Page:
September 19, 2016  |  Behind the Scenes
An Ending…and an Exciting New Chapter

Yoshitomo Nara. Don’t say goodbye. 1992–2000. Pencil on graph paper, 8 1/4 x 5 3/4″ (21 x 14.6 cm). Gift of David Teiger in honor of Agnes Gund. © 2016 Yoshitomo Nara

Inside/Out readers, it has been a great run. Now it’s time to start something new.

After seven terrific years, we are ceasing production on Inside/Out to focus our energies on a forthcoming MoMA publication on Medium. That publication, featuring longer-form articles about the artists, ideas, movements, techniques, and disciplines that continue to shape global art and culture, will debut in mid-October, so please stay tuned for more details.

Rest assured that existing posts aren’t going anywhere, but no new articles will appear on Inside/Out moving forward.

We are sincerely grateful to all of our readers, and especially to those who have shared comments, corrections, and encouragement over the years. We hope to see all of you next month on Medium.

September 16, 2016  |  Artists, Behind the Scenes
Art/Work: MoMA’s Creative Minds: Elizabeth Riggle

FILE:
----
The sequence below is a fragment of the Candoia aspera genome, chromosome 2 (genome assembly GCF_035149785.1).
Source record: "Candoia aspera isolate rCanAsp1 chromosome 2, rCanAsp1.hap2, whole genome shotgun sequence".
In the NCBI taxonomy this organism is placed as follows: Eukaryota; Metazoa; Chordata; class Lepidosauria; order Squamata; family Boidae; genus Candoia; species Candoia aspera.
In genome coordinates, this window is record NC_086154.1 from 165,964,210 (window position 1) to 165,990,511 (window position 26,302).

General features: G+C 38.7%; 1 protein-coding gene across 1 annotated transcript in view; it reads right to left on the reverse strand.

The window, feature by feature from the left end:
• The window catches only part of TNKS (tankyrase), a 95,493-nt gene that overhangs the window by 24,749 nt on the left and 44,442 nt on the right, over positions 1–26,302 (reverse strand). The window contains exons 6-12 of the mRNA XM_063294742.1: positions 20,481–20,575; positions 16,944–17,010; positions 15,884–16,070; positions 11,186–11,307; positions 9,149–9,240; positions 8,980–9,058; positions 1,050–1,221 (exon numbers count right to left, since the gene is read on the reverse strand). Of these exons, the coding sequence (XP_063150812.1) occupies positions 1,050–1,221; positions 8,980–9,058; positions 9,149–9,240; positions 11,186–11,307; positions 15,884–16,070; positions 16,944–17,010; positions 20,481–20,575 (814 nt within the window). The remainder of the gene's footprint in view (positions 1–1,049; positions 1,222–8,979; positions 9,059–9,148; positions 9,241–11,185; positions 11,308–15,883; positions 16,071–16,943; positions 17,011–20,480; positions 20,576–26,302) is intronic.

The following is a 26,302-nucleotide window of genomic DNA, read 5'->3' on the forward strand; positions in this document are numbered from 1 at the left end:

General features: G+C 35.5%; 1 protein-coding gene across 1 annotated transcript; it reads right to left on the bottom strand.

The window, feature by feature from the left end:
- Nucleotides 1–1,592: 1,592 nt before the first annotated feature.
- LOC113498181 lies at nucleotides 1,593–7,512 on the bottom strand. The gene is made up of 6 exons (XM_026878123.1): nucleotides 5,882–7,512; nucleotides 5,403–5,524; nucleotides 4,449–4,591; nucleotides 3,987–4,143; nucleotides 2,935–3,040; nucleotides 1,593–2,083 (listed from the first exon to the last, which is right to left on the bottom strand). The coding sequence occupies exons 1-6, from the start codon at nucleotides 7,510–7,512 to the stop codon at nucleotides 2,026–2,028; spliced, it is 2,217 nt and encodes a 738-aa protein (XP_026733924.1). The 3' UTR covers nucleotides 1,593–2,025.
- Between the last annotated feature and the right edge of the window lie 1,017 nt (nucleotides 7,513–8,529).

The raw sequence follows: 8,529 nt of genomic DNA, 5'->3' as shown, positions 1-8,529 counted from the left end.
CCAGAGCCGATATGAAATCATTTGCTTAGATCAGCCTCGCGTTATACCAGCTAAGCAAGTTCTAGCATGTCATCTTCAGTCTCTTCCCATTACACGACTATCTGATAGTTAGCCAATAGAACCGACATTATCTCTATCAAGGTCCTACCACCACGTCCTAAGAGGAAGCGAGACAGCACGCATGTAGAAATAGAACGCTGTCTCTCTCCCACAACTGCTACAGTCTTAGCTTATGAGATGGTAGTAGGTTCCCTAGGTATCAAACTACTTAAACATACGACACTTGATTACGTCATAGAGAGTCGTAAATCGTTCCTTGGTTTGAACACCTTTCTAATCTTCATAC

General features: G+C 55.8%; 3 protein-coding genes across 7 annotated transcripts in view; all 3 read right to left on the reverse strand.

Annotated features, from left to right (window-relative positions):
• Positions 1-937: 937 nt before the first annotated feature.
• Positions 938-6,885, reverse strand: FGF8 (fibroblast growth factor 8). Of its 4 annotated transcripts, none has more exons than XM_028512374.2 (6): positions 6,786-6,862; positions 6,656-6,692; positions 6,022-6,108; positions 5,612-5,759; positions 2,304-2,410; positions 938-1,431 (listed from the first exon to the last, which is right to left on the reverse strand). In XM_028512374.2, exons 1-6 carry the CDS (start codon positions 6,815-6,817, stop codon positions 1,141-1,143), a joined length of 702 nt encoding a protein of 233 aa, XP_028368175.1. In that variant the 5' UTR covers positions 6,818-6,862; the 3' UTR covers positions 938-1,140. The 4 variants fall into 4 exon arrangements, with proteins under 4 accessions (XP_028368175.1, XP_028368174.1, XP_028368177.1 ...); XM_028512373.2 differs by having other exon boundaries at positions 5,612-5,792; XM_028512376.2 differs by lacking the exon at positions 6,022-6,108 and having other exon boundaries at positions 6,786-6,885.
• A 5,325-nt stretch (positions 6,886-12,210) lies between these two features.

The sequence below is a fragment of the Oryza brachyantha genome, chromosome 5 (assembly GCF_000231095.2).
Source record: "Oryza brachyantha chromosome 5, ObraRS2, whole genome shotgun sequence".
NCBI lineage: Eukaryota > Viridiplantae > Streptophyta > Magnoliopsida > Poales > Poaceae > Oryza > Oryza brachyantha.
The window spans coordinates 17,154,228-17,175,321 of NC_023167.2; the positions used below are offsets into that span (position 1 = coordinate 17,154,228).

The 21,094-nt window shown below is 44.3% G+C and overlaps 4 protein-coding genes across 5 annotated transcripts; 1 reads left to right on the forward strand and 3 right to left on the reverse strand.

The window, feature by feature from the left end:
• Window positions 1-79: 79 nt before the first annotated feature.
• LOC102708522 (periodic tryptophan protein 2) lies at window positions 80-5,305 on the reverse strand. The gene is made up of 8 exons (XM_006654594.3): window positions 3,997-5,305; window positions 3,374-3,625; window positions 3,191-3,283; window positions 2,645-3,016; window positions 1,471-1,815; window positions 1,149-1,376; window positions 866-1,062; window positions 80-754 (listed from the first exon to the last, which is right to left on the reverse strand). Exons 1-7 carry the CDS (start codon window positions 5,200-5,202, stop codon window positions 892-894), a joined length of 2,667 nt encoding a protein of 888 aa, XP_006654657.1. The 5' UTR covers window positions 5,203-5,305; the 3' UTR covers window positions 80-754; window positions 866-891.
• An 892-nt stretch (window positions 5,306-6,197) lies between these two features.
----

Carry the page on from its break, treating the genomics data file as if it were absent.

Elizabeth Riggle has been a full-time preparator at the Museum for 16 years (not counting the four years she was a temporary employee). Selflessly, Elizabeth gives her all to make every part of the exhibitions she works on perfect. Her attention to detail comes through in her lush, flowing, painterly works that mine an array of forms including flowers, bones, or comic book characters. A freedom of movement, play, and rich palettes happily seduce the viewer. Immerse yourself!

MoMA: When are you able to work on your artwork?

I live like I’m in the military. I have to be rigorous about my schedule weekends are not weekends. True for a lot of us in this position.

What is the best and worst part of being an artist working at the Museum?

September 13, 2016  |  Artists, Behind the Scenes
Art/Work: MoMA’s Creative Minds: Mark Williams

Mark has been a full-time preparator at the Museum for 22 years, as well as a practicing artist for over 40 years. He has exhibited extensively in the United States, Europe, and most recently in Asia. Mark’s unassuming, sweet demeanor belies an intelligent, articulate, and committed painter who has not shied away from experimenting and pushing his work in new directions. Take a look.

All artwork by Mark Williams. Beat. 1994. Acrylic on wood, 8” x 32”. “This is the first painting I made when I changed the guidelines of my art making.”

MoMA: When are you able to work on your artwork?
Evenings and weekends; I’m pretty disciplined about that. I look at each coming week and pencil in studio time. There is always something I can do even if it is 5 to 10 minutes. If I looked for the perfect block of time it would make it prohibitive to get any work done.

What is the best and worst part of being an artist working at the Museum?

September 7, 2016  |  Behind the Scenes, Conservation
Original Stretcher for Picasso’s Guernica Rediscovered in MoMA Storage